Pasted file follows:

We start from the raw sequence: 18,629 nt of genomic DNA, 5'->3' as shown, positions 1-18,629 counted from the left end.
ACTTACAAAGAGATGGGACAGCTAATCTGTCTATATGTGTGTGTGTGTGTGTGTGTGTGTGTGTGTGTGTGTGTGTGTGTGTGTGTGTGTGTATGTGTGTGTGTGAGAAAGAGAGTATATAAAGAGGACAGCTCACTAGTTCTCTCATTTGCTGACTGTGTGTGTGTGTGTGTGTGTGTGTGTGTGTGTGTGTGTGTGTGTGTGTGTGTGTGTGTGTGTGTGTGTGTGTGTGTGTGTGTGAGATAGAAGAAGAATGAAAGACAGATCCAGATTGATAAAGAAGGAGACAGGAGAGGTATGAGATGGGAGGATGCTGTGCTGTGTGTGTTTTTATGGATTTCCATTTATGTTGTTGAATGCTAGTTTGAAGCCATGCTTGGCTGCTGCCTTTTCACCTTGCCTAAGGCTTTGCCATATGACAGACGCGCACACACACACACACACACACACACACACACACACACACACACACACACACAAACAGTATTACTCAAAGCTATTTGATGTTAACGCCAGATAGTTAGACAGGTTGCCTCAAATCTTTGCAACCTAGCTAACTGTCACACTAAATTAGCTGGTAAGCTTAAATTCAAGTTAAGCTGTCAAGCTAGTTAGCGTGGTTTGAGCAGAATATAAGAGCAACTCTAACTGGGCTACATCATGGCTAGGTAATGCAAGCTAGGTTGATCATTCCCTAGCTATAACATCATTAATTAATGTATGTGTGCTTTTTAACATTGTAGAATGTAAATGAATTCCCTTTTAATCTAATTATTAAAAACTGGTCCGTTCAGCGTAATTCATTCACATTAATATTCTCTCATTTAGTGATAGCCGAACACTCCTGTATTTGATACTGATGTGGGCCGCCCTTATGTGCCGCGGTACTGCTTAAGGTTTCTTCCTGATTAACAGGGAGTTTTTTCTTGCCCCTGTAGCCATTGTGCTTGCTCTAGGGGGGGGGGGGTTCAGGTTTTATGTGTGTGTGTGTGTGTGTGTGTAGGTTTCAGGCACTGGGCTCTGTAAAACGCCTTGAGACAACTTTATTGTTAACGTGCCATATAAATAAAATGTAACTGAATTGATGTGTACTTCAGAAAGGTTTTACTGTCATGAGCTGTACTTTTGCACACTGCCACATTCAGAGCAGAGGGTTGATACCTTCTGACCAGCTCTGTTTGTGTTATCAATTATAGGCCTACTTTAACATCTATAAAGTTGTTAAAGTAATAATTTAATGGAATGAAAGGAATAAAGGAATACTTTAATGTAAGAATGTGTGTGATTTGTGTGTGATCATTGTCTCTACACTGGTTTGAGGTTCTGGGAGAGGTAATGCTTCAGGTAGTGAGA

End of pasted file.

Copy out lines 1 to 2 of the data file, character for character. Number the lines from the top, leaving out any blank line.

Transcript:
We start from the raw sequence: 18,629 nt of genomic DNA, 5'->3' as shown, positions 1-18,629 counted from the left end.
ACTTACAAAGAGATGGGACAGCTAATCTGTCTATATGTGTGTGTGTGTGTGTGTGTGTGTGTGTGTGTGTGTGTGTGTGTGTGTGTGTGTGTATGTGTGTGTGTGAGAAAGAGAGTATATAAAGAGGACAGCTCACTAGTTCTCTCATTTGCTGACTGTGTGTGTGTGTGTGTGTGTGTGTGTGTGTGTGTGTGTGTGTGTGTGTGTGTGTGTGTGTGTGTGTGTGTGTGTGTGTGTGTGAGATAGAAGAAGAATGAAAGACAGATCCAGATTGATAAAGAAGGAGACAGGAGAGGTATGAGATGGGAGGATGCTGTGCTGTGTGTGTTTTTATGGATTTCCATTTATGTTGTTGAATGCTAGTTTGAAGCCATGCTTGGCTGCTGCCTTTTCACCTTGCCTAAGGCTTTGCCATATGACAGACGCGCACACACACACACACACACACACACACACACACACACACACACACACACACAAACAGTATTACTCAAAGCTATTTGATGTTAACGCCAGATAGTTAGACAGGTTGCCTCAAATCTTTGCAACCTAGCTAACTGTCACACTAAATTAGCTGGTAAGCTTAAATTCAAGTTAAGCTGTCAAGCTAGTTAGCGTGGTTTGAGCAGAATATAAGAGCAACTCTAACTGGGCTACATCATGGCTAGGTAATGCAAGCTAGGTTGATCATTCCCTAGCTATAACATCATTAATTAATGTATGTGTGCTTTTTAACATTGTAGAATGTAAATGAATTCCCTTTTAATCTAATTATTAAAAACTGGTCCGTTCAGCGTAATTCATTCACATTAATATTCTCTCATTTAGTGATAGCCGAACACTCCTGTATTTGATACTGATGTGGGCCGCCCTTATGTGCCGCGGTACTGCTTAAGGTTTCTTCCTGATTAACAGGGAGTTTTTTCTTGCCCCTGTAGCCATTGTGCTTGCTCTAGGGGGGGGGGGGTTCAGGTTTTATGTGTGTGTGTGTGTGTGTGTGTAGGTTTCAGGCACTGGGCTCTGTAAAACGCCTTGAGACAACTTTATTGTTAACGTGCCATATAAATAAAATGTAACTGAATTGATGTGTACTTCAGAAAGGTTTTACTGTCATGAGCTGTACTTTTGCACACTGCCACATTCAGAGCAGAGGGTTGATACCTTCTGACCAGCTCTGTTTGTGTTATCAATTATAGGCCTACTTTAACATCTATAAAGTTGTTAAAGTAATAATTTAATGGAATGAAAGGAATAAAGGAATACTTTAATGTAAGAATGTGTGTGATTTGTGTGTGATCATTGTCTCTACACTGGTTTGAGGTTCTGGGAGAGGTAATGCTTCAGGTAGTGAGA